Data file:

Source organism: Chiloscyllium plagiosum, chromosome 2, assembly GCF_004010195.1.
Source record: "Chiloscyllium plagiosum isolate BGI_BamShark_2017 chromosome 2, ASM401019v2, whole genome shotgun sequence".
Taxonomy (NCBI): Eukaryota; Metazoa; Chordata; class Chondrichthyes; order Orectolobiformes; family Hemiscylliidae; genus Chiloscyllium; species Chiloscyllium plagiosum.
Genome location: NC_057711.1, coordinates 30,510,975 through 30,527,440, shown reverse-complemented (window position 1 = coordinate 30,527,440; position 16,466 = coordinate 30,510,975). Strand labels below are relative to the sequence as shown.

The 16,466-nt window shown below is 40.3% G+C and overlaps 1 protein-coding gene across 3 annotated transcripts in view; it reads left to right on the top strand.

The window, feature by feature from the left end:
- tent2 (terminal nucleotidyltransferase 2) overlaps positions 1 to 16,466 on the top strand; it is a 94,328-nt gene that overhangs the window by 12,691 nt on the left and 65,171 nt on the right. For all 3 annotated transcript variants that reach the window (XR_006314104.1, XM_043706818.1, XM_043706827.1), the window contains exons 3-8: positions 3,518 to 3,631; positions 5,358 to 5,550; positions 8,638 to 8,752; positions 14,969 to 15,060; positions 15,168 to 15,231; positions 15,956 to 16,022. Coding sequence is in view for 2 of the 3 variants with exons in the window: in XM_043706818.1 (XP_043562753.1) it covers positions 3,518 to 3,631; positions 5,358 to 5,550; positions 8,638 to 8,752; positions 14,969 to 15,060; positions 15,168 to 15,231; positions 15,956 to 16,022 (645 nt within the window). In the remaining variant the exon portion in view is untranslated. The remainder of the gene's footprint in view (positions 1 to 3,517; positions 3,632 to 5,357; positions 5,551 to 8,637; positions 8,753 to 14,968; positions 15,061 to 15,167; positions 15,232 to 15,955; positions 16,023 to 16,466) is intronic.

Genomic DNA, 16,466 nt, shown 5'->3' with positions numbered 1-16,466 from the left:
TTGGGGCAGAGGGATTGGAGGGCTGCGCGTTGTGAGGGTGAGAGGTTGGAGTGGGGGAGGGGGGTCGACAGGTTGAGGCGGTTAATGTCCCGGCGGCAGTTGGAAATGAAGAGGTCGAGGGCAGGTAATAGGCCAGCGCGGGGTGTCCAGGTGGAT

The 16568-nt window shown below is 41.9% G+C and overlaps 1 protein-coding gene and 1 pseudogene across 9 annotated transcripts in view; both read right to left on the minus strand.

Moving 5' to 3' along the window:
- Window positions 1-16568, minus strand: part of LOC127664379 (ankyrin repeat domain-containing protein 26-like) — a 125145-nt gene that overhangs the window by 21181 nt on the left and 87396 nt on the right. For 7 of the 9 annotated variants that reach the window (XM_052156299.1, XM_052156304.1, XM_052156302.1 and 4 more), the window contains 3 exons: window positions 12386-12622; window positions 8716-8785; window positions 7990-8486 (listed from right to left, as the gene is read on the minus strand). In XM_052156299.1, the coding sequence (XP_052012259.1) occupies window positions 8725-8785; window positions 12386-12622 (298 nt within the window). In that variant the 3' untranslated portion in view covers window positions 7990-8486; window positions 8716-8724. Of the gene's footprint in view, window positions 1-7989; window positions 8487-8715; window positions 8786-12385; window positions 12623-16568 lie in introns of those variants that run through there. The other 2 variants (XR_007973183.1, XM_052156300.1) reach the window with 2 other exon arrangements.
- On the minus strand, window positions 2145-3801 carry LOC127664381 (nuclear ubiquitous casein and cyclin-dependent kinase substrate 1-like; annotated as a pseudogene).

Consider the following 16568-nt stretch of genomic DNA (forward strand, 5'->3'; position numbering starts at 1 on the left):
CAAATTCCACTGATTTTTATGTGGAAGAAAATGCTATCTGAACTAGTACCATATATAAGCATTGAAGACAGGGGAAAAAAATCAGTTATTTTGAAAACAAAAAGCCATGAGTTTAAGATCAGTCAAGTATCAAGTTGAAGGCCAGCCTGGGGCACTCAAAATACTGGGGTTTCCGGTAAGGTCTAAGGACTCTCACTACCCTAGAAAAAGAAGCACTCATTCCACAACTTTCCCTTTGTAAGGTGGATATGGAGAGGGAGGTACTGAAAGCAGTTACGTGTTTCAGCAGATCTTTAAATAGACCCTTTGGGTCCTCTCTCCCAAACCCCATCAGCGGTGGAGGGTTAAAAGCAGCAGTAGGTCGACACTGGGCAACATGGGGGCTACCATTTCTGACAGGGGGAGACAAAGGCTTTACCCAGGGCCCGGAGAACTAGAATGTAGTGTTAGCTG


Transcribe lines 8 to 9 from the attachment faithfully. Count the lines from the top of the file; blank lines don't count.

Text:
Genomic DNA, 16,466 nt, shown 5'->3' with positions numbered 1-16,466 from the left:
TTGGGGCAGAGGGATTGGAGGGCTGCGCGTTGTGAGGGTGAGAGGTTGGAGTGGGGGAGGGGGGTCGACAGGTTGAGGCGGTTAATGTCCCGGCGGCAGTTGGAAATGAAGAGGTCGAGGGCAGGTAATAGGCCAGCGCGGGGTGTCCAGGTGGAT